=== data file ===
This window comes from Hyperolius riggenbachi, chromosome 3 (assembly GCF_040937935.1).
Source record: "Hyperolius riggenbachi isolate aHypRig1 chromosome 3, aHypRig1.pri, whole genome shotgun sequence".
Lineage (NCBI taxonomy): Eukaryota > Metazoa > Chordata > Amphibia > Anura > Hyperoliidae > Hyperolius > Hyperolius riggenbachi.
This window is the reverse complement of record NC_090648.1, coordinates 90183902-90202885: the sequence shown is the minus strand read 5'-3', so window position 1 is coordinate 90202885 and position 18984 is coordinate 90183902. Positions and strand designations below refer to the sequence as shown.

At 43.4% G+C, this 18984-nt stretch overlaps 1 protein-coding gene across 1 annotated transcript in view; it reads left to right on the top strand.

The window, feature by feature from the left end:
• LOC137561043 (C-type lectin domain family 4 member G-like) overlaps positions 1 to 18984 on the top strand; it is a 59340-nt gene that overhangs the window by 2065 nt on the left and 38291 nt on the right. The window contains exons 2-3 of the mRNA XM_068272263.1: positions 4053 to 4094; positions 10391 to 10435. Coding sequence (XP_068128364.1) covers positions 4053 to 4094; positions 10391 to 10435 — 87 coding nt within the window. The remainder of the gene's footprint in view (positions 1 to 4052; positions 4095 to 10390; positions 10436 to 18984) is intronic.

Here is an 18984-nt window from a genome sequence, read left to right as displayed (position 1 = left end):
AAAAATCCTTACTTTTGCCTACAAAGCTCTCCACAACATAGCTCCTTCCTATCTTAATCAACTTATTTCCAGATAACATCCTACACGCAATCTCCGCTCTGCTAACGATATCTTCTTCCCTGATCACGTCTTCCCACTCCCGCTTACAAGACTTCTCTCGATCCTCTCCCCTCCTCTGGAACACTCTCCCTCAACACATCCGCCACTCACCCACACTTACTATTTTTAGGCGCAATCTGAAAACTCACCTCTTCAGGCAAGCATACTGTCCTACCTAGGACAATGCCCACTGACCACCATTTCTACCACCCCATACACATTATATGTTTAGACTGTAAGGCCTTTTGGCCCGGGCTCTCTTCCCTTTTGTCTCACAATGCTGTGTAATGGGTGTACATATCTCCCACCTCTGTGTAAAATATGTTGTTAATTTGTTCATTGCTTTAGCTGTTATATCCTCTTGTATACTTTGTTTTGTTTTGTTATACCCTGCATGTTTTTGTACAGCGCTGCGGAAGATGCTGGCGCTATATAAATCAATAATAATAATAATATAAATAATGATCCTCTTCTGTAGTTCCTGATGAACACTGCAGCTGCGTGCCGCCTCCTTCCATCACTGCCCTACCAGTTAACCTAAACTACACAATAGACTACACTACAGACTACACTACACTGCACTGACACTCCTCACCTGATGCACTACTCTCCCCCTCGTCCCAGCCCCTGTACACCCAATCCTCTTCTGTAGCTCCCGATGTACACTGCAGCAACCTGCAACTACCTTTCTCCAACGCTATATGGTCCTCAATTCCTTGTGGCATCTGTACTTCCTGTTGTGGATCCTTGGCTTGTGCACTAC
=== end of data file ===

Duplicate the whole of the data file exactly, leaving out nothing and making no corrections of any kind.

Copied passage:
This window comes from Hyperolius riggenbachi, chromosome 3 (assembly GCF_040937935.1).
Source record: "Hyperolius riggenbachi isolate aHypRig1 chromosome 3, aHypRig1.pri, whole genome shotgun sequence".
Lineage (NCBI taxonomy): Eukaryota > Metazoa > Chordata > Amphibia > Anura > Hyperoliidae > Hyperolius > Hyperolius riggenbachi.
This window is the reverse complement of record NC_090648.1, coordinates 90183902-90202885: the sequence shown is the minus strand read 5'-3', so window position 1 is coordinate 90202885 and position 18984 is coordinate 90183902. Positions and strand designations below refer to the sequence as shown.

At 43.4% G+C, this 18984-nt stretch overlaps 1 protein-coding gene across 1 annotated transcript in view; it reads left to right on the top strand.

The window, feature by feature from the left end:
• LOC137561043 (C-type lectin domain family 4 member G-like) overlaps positions 1 to 18984 on the top strand; it is a 59340-nt gene that overhangs the window by 2065 nt on the left and 38291 nt on the right. The window contains exons 2-3 of the mRNA XM_068272263.1: positions 4053 to 4094; positions 10391 to 10435. Coding sequence (XP_068128364.1) covers positions 4053 to 4094; positions 10391 to 10435 — 87 coding nt within the window. The remainder of the gene's footprint in view (positions 1 to 4052; positions 4095 to 10390; positions 10436 to 18984) is intronic.

Here is an 18984-nt window from a genome sequence, read left to right as displayed (position 1 = left end):
AAAAATCCTTACTTTTGCCTACAAAGCTCTCCACAACATAGCTCCTTCCTATCTTAATCAACTTATTTCCAGATAACATCCTACACGCAATCTCCGCTCTGCTAACGATATCTTCTTCCCTGATCACGTCTTCCCACTCCCGCTTACAAGACTTCTCTCGATCCTCTCCCCTCCTCTGGAACACTCTCCCTCAACACATCCGCCACTCACCCACACTTACTATTTTTAGGCGCAATCTGAAAACTCACCTCTTCAGGCAAGCATACTGTCCTACCTAGGACAATGCCCACTGACCACCATTTCTACCACCCCATACACATTATATGTTTAGACTGTAAGGCCTTTTGGCCCGGGCTCTCTTCCCTTTTGTCTCACAATGCTGTGTAATGGGTGTACATATCTCCCACCTCTGTGTAAAATATGTTGTTAATTTGTTCATTGCTTTAGCTGTTATATCCTCTTGTATACTTTGTTTTGTTTTGTTATACCCTGCATGTTTTTGTACAGCGCTGCGGAAGATGCTGGCGCTATATAAATCAATAATAATAATAATATAAATAATGATCCTCTTCTGTAGTTCCTGATGAACACTGCAGCTGCGTGCCGCCTCCTTCCATCACTGCCCTACCAGTTAACCTAAACTACACAATAGACTACACTACAGACTACACTACACTGCACTGACACTCCTCACCTGATGCACTACTCTCCCCCTCGTCCCAGCCCCTGTACACCCAATCCTCTTCTGTAGCTCCCGATGTACACTGCAGCAACCTGCAACTACCTTTCTCCAACGCTATATGGTCCTCAATTCCTTGTGGCATCTGTACTTCCTGTTGTGGATCCTTGGCTTGTGCACTAC